This article introduces you to :Respond Disclosure Risk and how to acquire Deterministic Risk Insight for managed content.
SSProtect not only protects data, but leverages the underlying architecture to deliver management services that facilitate Security Incident Response and Recovery tasks. One such facility is :Respond Disclosure Risk Analysis, which provides Definitive Insight into use of an SSProtect Organization's managed content. This is helpful when investigating a potential data breach.
Execution requires that you've Licensed :Respond as directed in this section's Overview.
Finally, STEP guidance uses Profiles created in the Walkthrough, Third Party Trust Sharing. This is a matter of convenience rather than a requirement; execution is straightforward and simple.
For those unfamiliar with Breach Dynamics, here's one typical high-level progression:
- IT gets a phone call from the FBI with specific information identifying a potential data breach.
- IT investigates to verify the information, and if there is a problem, assembles a team to respond
- IT begins their response by understanding the scope and breadth of the potential breach.
- Once IT understands the dynamics, they put together and execute a plan to remediate, repair, and cleanse affected resources.
:Respond Disclosure Risk Analysis addresses major aspects of the investigation by providing direct, objective insight into the way your managed content has been used.
Remember that KODiAC Cloud Services operates independent from your host computer and network, and that KODiAC is a critical component in cryptographic offloading. As such, the audit information stored in the cloud provides an accurate and precise record over ongoing activities.
:Respond Disclosure Risk Analysis uses this as input to provide a summary Report showing you the resulting Disclosure Risk, of all content, across all affected resources, in a configurable time range.
If you take this report together with the map of affected resources, you can very quickly gather a very good idea of what sensitive content may have been disclosed, and what remained protected.
This facility improves notification accuracy and efficiency, both key components to reducing the impact of a breach, if even only as a result of an elevated reputation for offering very specific details, very quickly.
Create Test Data
Let's use one of our Test Accounts to generate some new test data we can use in :Respond Disclosure Risk Reports.
STEP 1: With SSProtect, Login to your Org1_Admin Test Account.
STEP 2: Create a new text file, C:\TestData\BreachTest-1.txt, and edit the file to include the text, Breach Test Data 1. Save/ Close.
STEP 3: Make a copy of this file in C:\TestData\BreachTest-2.txt, and modify content to reflect, Breach Test Data 2. Save/ Close.
STEP 4: In File Explorer, select both files then right-click and choose, SSProtect Activate.
STEP 5: Right-click the SSProtect notification icon and choose Usage Reports\ File Detail Report to review the progression that protects both files.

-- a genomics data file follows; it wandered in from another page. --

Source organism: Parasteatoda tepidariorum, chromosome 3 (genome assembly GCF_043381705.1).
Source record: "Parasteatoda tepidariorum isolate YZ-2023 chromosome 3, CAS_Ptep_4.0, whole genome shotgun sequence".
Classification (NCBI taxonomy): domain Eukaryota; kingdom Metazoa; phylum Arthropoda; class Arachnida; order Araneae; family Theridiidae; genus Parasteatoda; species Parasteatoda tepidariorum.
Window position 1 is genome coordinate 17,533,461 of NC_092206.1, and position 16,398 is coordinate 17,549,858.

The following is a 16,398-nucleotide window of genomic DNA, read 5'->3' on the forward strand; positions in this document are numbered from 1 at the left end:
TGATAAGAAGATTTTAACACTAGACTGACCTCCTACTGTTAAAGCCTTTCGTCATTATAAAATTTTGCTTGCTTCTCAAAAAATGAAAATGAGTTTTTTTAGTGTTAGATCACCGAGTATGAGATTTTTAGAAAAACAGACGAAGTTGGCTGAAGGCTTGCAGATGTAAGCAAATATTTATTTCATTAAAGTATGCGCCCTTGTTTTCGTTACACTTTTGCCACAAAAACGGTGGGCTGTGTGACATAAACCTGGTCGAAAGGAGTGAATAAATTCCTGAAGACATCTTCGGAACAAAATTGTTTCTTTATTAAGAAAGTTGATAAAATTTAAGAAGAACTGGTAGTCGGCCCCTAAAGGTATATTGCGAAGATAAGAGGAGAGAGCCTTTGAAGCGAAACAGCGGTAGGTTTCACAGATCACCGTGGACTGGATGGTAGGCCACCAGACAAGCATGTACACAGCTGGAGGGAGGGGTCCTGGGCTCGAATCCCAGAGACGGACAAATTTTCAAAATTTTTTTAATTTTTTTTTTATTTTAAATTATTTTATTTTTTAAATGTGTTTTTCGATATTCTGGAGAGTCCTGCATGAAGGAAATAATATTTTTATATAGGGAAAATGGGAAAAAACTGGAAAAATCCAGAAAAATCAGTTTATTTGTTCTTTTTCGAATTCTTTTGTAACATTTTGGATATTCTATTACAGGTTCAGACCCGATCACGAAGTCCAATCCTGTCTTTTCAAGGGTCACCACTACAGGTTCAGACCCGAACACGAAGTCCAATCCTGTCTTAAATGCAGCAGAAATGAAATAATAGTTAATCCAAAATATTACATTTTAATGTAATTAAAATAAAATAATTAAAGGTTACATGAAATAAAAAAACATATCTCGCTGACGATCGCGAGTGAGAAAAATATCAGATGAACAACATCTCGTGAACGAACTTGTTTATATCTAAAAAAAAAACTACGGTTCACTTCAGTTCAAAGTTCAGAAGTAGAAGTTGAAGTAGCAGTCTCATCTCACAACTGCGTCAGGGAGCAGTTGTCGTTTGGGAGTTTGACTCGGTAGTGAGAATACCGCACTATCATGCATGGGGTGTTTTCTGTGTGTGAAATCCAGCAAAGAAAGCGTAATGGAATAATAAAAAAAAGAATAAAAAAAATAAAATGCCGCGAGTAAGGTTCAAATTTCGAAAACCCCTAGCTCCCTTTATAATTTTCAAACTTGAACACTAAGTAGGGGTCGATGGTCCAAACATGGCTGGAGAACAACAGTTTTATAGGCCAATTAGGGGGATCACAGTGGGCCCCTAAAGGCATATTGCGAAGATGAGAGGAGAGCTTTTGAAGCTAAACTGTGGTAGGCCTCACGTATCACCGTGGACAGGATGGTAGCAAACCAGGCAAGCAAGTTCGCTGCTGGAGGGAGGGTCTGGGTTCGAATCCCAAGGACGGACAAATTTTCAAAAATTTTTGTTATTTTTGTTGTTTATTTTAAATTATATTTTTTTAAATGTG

STEP 6: Find the activity associated with the two files we just protected, and make note of both the earliest Report Date line item for either, and also the latest Report Date line item for either. Keep these UTC times since we'll them in subsequent steps.
Acquire Our First Disclosure Risk Report
Let's pull a :Respond Disclosure Risk Analysis Report for very recent activity, i.e. for the timeframe between the start of this article and now.
STEP 7: Right-click the SSProtect notification icon and choose Disclosure Risk Analysis. Check Suppress PrePeriod and Auto-Report, then click the Distinct radio button in preparation for setting the target timeframe.
STEP 8: Set the Start Time to match the earliest UTC time you saved in STEP 6, though back up one minute just to be certain we capture the time that includes both items in plaintext form (see below). Set your Start Date to the matching date UTC, then adjust your End Date. You may need to add a day to it if you're working close to midnight UTC.
STEP 9: Click Start to execute the Analysis and acquire the resulting Report.
The resulting Disclosure Risk Report should show the two files we created in STEPs 1-4, above, as follows:
We've hidden the following columns in an attempt to render information that's legible:
- Column B - HostUUID
- Column D - Local IP
- Column E - Public IP
- Column H - File Org (gmail-definisec_t1)
- Column I - File Owner (firstname.lastname@example.org)
- Column N - File ID
The results show two items, one for each of the BreachTest*.txt files we created, above, with a Risk of 6 - Exposed and Reason equal to Activated Protection.
Looking Deeper: Our First Disclosure Risk Report
Let's take a hypothetical situation where we'd been informed of a potential data breach and, in the course of our investigation, determined that an attacker had compromised our host at 9:00 PM (for our test purposes), 16 minutes prior to the creation and protection of BreachTest-1.txt and BreachTest-2.txt. Also remember that we have another dozen or so files we've previously worked with, managed by the same SSProtect Profile on the same host.